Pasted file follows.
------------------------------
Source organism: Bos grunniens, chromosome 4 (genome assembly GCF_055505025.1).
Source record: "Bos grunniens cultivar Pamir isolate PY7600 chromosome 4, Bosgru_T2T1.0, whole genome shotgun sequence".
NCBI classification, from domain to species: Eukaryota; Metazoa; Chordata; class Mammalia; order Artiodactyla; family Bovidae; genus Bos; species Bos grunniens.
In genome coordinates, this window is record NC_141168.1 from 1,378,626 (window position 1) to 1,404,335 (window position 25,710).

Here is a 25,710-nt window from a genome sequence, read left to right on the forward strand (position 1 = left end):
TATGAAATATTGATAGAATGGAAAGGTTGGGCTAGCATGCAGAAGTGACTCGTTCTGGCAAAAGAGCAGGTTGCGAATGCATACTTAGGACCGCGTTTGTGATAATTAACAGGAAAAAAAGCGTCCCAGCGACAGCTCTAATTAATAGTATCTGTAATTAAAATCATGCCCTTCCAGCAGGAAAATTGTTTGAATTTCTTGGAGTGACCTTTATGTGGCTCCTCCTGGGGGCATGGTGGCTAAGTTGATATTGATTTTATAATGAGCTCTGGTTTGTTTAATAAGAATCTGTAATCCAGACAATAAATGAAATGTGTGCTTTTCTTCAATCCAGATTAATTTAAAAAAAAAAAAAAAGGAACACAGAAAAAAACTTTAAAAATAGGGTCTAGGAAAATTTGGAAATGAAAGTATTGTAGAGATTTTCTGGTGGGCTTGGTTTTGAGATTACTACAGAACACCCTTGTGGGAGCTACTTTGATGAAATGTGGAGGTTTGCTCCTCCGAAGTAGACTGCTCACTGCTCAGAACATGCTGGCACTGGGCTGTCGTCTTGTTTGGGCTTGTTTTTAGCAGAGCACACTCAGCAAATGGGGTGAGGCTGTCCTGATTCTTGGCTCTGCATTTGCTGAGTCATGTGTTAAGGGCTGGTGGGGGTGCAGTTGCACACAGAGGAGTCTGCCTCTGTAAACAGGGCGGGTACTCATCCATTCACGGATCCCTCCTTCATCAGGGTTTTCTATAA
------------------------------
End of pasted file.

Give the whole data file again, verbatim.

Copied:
Source organism: Bos grunniens, chromosome 4 (genome assembly GCF_055505025.1).
Source record: "Bos grunniens cultivar Pamir isolate PY7600 chromosome 4, Bosgru_T2T1.0, whole genome shotgun sequence".
NCBI classification, from domain to species: Eukaryota; Metazoa; Chordata; class Mammalia; order Artiodactyla; family Bovidae; genus Bos; species Bos grunniens.
In genome coordinates, this window is record NC_141168.1 from 1,378,626 (window position 1) to 1,404,335 (window position 25,710).

Here is a 25,710-nt window from a genome sequence, read left to right on the forward strand (position 1 = left end):
TATGAAATATTGATAGAATGGAAAGGTTGGGCTAGCATGCAGAAGTGACTCGTTCTGGCAAAAGAGCAGGTTGCGAATGCATACTTAGGACCGCGTTTGTGATAATTAACAGGAAAAAAAGCGTCCCAGCGACAGCTCTAATTAATAGTATCTGTAATTAAAATCATGCCCTTCCAGCAGGAAAATTGTTTGAATTTCTTGGAGTGACCTTTATGTGGCTCCTCCTGGGGGCATGGTGGCTAAGTTGATATTGATTTTATAATGAGCTCTGGTTTGTTTAATAAGAATCTGTAATCCAGACAATAAATGAAATGTGTGCTTTTCTTCAATCCAGATTAATTTAAAAAAAAAAAAAAAGGAACACAGAAAAAAACTTTAAAAATAGGGTCTAGGAAAATTTGGAAATGAAAGTATTGTAGAGATTTTCTGGTGGGCTTGGTTTTGAGATTACTACAGAACACCCTTGTGGGAGCTACTTTGATGAAATGTGGAGGTTTGCTCCTCCGAAGTAGACTGCTCACTGCTCAGAACATGCTGGCACTGGGCTGTCGTCTTGTTTGGGCTTGTTTTTAGCAGAGCACACTCAGCAAATGGGGTGAGGCTGTCCTGATTCTTGGCTCTGCATTTGCTGAGTCATGTGTTAAGGGCTGGTGGGGGTGCAGTTGCACACAGAGGAGTCTGCCTCTGTAAACAGGGCGGGTACTCATCCATTCACGGATCCCTCCTTCATCAGGGTTTTCTATAA